June 14, 2014
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Earlier this year Neil Mansilla, former VP of Developer Relations at Runscope, presented the current trends, tools and platforms used for securing APIs. As a follow up to Neil’s presentation which is embedded below, Apiary’s Jakub Mikuláš takes a deeper look at the current state of API security.
We’ve all read the stories of hacked IoT devices, from cars and guns, down to a children’s doll. We’ve seen vulnerable protocols and implementations coming from even the largest vendors, where we’d normally expect a higher level of security assessment. We’ve witnessed both small and large attacks, and they’re not always as sophisticated as they should be. Quite often these attacks are exploiting weak API security: APIs without TLS, APIs using a single token for all devices, weak default credentials, and more. We laughed at the idea of adding a firewall to our refrigerator, but perhaps we shouldn’t have. Is current API security really that difficult?
The good news is that we’ve almost figured out securing server communication in the browser. TLS is becoming a standard even in small personal projects. We have new security policies and APIs in all major browsers. We can enforce and control security features simply by adding HTTP headers to server responses. These smaller building blocks add some serious security to the web. Can we say the same about the API landscape?
One thing is for sure: it’s very difficult to clearly understand the implications of choosing one protocol or scheme over another. While the core ideas and principles are usually well documented, frameworks and libraries rarely help with security tasks. One look at security.stackexchange.com can demonstrate how hard it is to understand these concepts. For example, what’s the top answer on Google for a cURL certificate mismatch? Add a few lines of code to disable the security check.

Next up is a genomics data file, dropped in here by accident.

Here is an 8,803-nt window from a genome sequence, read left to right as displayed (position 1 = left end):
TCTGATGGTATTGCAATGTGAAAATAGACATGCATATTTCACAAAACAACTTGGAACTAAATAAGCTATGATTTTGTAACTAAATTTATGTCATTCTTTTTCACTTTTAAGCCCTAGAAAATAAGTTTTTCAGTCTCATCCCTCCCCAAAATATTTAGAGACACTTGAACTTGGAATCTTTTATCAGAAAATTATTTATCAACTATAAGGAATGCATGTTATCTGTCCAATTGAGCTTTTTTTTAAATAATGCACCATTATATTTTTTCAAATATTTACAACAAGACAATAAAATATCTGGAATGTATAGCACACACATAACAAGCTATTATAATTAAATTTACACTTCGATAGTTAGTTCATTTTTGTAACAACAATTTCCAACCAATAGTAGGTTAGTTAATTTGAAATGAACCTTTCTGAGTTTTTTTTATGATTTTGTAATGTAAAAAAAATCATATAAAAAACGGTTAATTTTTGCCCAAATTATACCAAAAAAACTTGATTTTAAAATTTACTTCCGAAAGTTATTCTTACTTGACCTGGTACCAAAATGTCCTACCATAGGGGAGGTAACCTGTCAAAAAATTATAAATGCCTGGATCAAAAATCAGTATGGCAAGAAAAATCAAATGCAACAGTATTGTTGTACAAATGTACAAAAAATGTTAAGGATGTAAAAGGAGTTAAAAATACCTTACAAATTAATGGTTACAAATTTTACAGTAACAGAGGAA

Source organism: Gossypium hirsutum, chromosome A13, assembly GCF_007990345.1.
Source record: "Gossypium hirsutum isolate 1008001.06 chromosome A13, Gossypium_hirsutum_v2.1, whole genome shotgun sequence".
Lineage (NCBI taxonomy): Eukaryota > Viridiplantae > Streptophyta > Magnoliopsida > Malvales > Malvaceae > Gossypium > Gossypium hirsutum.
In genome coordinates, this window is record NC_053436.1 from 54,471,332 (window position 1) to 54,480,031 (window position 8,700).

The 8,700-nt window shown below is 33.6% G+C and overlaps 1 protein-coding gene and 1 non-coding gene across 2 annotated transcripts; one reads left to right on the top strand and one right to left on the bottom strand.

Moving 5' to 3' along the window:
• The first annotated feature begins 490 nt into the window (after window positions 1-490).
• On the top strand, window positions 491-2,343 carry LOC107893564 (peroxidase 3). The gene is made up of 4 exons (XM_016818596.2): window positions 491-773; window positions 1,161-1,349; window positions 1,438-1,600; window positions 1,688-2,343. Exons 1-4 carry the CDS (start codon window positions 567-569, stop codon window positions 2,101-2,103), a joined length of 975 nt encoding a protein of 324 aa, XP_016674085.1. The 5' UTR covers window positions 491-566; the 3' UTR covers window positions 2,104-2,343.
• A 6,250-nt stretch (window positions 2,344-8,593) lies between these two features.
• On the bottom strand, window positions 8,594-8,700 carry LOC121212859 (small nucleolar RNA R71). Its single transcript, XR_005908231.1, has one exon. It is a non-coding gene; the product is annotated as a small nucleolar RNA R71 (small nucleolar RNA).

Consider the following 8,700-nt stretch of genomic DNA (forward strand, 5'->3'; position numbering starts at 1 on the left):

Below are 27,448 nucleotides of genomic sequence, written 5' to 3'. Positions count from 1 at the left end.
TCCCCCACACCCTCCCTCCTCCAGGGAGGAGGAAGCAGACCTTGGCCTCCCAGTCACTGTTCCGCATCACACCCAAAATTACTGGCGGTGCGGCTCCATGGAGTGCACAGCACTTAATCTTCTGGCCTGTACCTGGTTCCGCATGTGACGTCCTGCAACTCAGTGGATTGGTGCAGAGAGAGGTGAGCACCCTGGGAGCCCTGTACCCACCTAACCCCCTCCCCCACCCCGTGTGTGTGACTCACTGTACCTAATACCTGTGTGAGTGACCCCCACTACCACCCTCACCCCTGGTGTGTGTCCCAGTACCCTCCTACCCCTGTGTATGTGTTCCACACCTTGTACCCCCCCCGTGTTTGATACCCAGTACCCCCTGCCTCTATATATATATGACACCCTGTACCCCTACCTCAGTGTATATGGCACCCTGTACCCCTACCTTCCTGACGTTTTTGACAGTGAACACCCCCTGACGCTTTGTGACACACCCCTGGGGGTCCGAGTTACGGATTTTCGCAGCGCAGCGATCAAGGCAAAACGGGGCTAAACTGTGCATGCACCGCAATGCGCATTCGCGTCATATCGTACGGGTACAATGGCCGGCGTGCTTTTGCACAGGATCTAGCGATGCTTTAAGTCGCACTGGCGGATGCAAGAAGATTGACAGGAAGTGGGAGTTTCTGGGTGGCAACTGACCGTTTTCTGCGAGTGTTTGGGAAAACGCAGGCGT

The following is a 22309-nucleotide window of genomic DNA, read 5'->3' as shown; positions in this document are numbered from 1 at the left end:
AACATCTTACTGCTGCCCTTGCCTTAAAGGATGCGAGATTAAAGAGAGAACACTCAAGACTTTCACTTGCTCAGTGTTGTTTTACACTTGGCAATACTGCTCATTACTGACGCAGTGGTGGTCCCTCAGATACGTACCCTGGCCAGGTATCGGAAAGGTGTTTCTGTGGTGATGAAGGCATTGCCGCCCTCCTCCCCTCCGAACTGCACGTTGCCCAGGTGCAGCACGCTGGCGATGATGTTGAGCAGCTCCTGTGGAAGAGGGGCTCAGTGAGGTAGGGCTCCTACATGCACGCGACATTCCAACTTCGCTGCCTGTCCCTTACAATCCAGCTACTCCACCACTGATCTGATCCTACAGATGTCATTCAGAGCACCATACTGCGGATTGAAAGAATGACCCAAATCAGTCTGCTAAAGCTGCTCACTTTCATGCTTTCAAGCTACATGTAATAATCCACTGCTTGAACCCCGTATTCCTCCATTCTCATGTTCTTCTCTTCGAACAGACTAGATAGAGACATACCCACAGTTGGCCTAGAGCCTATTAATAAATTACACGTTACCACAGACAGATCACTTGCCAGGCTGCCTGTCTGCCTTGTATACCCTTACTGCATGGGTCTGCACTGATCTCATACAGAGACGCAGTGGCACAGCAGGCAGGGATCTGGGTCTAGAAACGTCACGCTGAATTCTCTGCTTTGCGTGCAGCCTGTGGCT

It takes teams of educated and dedicated people lots of time and resources to simply do security well enough. Those without the time or resources will ignore warnings and prompts that your tool produces if it slows them down or annoys them. Security and crypto are constantly moving targets which means this problem likely won’t get easier. With more and more IoT devices using APIs, the number of potential targets for attackers is skyrocketing; now more than ever you need to do security well.
History and experience show us that crypto and security can be described as exciting by only a fraction of people, and if it isn’t interesting and / or easy, people won’t care about it. We can keep inventing more intricate schemas or security protocols and yes, we need them, but that won’t make crypto inviting for everybody. Sadly, it just isn’t meant to be.
What we can do is improve the developer experience of implementing security. We can and should do a much better job explaining the drawbacks of disabling security features when developers are considering those options. We can develop libraries that require the highest security standards, standards that can’t simply be switched off.
One solution is to outsource your API security to someone whose core competency is security. We should think about strong API security as table stakes in API design. Outsourcing allows teams dedicated to security to do their jobs to my benefit, and allows me as an API developer and consumer to be able to trust any API I’m interacting with. That’s a win-win. I’ll note that this shouldn’t be something I pay extra for, it must be a standard option – strong security should be built into every API at every price point.
I look forward to a future where I can look at any API and check if their implementation of SAML, OAuth, Hawk or anything else is secure. A future where your API security schema is embedded in your API description as a first class citizen. Only then, with default strong and well documented security, will designing a secure API come naturally.